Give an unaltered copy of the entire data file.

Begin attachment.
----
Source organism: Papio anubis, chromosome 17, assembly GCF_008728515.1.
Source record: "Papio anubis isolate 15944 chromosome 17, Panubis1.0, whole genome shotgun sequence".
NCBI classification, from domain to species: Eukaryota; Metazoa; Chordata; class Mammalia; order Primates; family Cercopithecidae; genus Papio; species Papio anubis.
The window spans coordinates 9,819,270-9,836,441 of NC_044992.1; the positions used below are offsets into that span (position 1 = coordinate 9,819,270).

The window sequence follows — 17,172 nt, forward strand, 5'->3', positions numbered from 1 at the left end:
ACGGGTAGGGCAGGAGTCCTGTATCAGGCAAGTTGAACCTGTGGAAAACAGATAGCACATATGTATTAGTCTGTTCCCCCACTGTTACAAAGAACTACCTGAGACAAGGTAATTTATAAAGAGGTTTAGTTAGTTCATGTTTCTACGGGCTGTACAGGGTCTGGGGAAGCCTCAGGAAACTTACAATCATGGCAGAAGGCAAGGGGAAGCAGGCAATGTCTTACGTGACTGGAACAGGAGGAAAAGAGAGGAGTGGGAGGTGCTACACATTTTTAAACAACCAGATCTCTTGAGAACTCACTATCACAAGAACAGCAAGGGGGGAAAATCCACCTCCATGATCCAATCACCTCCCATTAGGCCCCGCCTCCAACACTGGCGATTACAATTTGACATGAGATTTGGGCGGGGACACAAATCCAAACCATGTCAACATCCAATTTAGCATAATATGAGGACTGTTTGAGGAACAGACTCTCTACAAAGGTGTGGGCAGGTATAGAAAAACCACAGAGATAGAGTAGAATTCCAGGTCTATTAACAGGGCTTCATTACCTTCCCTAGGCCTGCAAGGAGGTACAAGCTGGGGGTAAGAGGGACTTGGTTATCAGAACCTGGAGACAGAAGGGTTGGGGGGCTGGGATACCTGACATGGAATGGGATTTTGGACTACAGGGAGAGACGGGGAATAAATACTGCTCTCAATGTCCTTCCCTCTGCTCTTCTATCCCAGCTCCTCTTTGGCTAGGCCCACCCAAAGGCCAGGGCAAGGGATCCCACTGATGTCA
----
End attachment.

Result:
Source organism: Papio anubis, chromosome 17, assembly GCF_008728515.1.
Source record: "Papio anubis isolate 15944 chromosome 17, Panubis1.0, whole genome shotgun sequence".
NCBI classification, from domain to species: Eukaryota; Metazoa; Chordata; class Mammalia; order Primates; family Cercopithecidae; genus Papio; species Papio anubis.
The window spans coordinates 9,819,270-9,836,441 of NC_044992.1; the positions used below are offsets into that span (position 1 = coordinate 9,819,270).

The window sequence follows — 17,172 nt, forward strand, 5'->3', positions numbered from 1 at the left end:
ACGGGTAGGGCAGGAGTCCTGTATCAGGCAAGTTGAACCTGTGGAAAACAGATAGCACATATGTATTAGTCTGTTCCCCCACTGTTACAAAGAACTACCTGAGACAAGGTAATTTATAAAGAGGTTTAGTTAGTTCATGTTTCTACGGGCTGTACAGGGTCTGGGGAAGCCTCAGGAAACTTACAATCATGGCAGAAGGCAAGGGGAAGCAGGCAATGTCTTACGTGACTGGAACAGGAGGAAAAGAGAGGAGTGGGAGGTGCTACACATTTTTAAACAACCAGATCTCTTGAGAACTCACTATCACAAGAACAGCAAGGGGGGAAAATCCACCTCCATGATCCAATCACCTCCCATTAGGCCCCGCCTCCAACACTGGCGATTACAATTTGACATGAGATTTGGGCGGGGACACAAATCCAAACCATGTCAACATCCAATTTAGCATAATATGAGGACTGTTTGAGGAACAGACTCTCTACAAAGGTGTGGGCAGGTATAGAAAAACCACAGAGATAGAGTAGAATTCCAGGTCTATTAACAGGGCTTCATTACCTTCCCTAGGCCTGCAAGGAGGTACAAGCTGGGGGTAAGAGGGACTTGGTTATCAGAACCTGGAGACAGAAGGGTTGGGGGGCTGGGATACCTGACATGGAATGGGATTTTGGACTACAGGGAGAGACGGGGAATAAATACTGCTCTCAATGTCCTTCCCTCTGCTCTTCTATCCCAGCTCCTCTTTGGCTAGGCCCACCCAAAGGCCAGGGCAAGGGATCCCACTGATGTCA